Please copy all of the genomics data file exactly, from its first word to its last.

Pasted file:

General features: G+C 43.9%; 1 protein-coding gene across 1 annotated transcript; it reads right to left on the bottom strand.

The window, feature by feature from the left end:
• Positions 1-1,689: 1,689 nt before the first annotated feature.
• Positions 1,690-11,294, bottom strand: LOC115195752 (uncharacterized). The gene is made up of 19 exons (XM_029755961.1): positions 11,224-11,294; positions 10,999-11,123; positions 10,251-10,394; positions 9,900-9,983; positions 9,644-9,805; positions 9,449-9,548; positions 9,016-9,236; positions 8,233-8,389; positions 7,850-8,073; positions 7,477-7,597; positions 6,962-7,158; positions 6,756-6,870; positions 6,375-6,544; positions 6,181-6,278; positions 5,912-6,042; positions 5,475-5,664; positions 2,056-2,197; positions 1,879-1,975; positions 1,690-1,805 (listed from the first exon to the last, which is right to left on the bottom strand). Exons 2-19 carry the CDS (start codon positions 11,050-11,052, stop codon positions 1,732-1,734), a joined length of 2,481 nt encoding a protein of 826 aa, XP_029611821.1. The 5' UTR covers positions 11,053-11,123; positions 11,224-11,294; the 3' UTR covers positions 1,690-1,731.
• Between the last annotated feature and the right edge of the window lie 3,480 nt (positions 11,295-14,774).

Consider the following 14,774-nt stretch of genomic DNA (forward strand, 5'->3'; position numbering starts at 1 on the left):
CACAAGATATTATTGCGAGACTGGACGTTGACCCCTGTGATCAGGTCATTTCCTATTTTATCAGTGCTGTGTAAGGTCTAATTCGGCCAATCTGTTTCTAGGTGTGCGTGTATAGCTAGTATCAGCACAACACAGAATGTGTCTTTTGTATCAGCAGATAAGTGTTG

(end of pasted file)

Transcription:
General features: G+C 43.9%; 1 protein-coding gene across 1 annotated transcript; it reads right to left on the bottom strand.

The window, feature by feature from the left end:
• Positions 1-1,689: 1,689 nt before the first annotated feature.
• Positions 1,690-11,294, bottom strand: LOC115195752 (uncharacterized). The gene is made up of 19 exons (XM_029755961.1): positions 11,224-11,294; positions 10,999-11,123; positions 10,251-10,394; positions 9,900-9,983; positions 9,644-9,805; positions 9,449-9,548; positions 9,016-9,236; positions 8,233-8,389; positions 7,850-8,073; positions 7,477-7,597; positions 6,962-7,158; positions 6,756-6,870; positions 6,375-6,544; positions 6,181-6,278; positions 5,912-6,042; positions 5,475-5,664; positions 2,056-2,197; positions 1,879-1,975; positions 1,690-1,805 (listed from the first exon to the last, which is right to left on the bottom strand). Exons 2-19 carry the CDS (start codon positions 11,050-11,052, stop codon positions 1,732-1,734), a joined length of 2,481 nt encoding a protein of 826 aa, XP_029611821.1. The 5' UTR covers positions 11,053-11,123; positions 11,224-11,294; the 3' UTR covers positions 1,690-1,731.
• Between the last annotated feature and the right edge of the window lie 3,480 nt (positions 11,295-14,774).

Consider the following 14,774-nt stretch of genomic DNA (forward strand, 5'->3'; position numbering starts at 1 on the left):
CACAAGATATTATTGCGAGACTGGACGTTGACCCCTGTGATCAGGTCATTTCCTATTTTATCAGTGCTGTGTAAGGTCTAATTCGGCCAATCTGTTTCTAGGTGTGCGTGTATAGCTAGTATCAGCACAACACAGAATGTGTCTTTTGTATCAGCAGATAAGTGTTG